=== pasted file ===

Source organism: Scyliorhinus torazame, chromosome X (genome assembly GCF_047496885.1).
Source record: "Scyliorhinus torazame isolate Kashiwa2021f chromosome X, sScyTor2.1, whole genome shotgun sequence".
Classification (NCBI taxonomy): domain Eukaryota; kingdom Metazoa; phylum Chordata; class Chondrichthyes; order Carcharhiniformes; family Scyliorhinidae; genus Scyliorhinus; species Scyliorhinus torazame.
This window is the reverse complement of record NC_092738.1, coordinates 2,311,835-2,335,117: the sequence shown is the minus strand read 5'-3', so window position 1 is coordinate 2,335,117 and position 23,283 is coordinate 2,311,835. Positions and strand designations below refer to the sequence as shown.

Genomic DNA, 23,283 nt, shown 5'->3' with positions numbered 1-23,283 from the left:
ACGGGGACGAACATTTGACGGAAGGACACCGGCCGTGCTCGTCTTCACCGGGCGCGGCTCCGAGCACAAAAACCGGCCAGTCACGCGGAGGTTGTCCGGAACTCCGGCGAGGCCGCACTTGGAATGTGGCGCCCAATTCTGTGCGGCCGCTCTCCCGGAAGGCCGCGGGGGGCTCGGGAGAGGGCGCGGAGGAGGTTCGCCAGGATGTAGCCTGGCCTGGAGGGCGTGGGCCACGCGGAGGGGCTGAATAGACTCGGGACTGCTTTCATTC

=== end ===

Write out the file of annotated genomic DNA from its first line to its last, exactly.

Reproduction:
Source organism: Scyliorhinus torazame, chromosome X (genome assembly GCF_047496885.1).
Source record: "Scyliorhinus torazame isolate Kashiwa2021f chromosome X, sScyTor2.1, whole genome shotgun sequence".
Classification (NCBI taxonomy): domain Eukaryota; kingdom Metazoa; phylum Chordata; class Chondrichthyes; order Carcharhiniformes; family Scyliorhinidae; genus Scyliorhinus; species Scyliorhinus torazame.
This window is the reverse complement of record NC_092738.1, coordinates 2,311,835-2,335,117: the sequence shown is the minus strand read 5'-3', so window position 1 is coordinate 2,335,117 and position 23,283 is coordinate 2,311,835. Positions and strand designations below refer to the sequence as shown.

Genomic DNA, 23,283 nt, shown 5'->3' with positions numbered 1-23,283 from the left:
ACGGGGACGAACATTTGACGGAAGGACACCGGCCGTGCTCGTCTTCACCGGGCGCGGCTCCGAGCACAAAAACCGGCCAGTCACGCGGAGGTTGTCCGGAACTCCGGCGAGGCCGCACTTGGAATGTGGCGCCCAATTCTGTGCGGCCGCTCTCCCGGAAGGCCGCGGGGGGCTCGGGAGAGGGCGCGGAGGAGGTTCGCCAGGATGTAGCCTGGCCTGGAGGGCGTGGGCCACGCGGAGGGGCTGAATAGACTCGGGACTGCTTTCATTC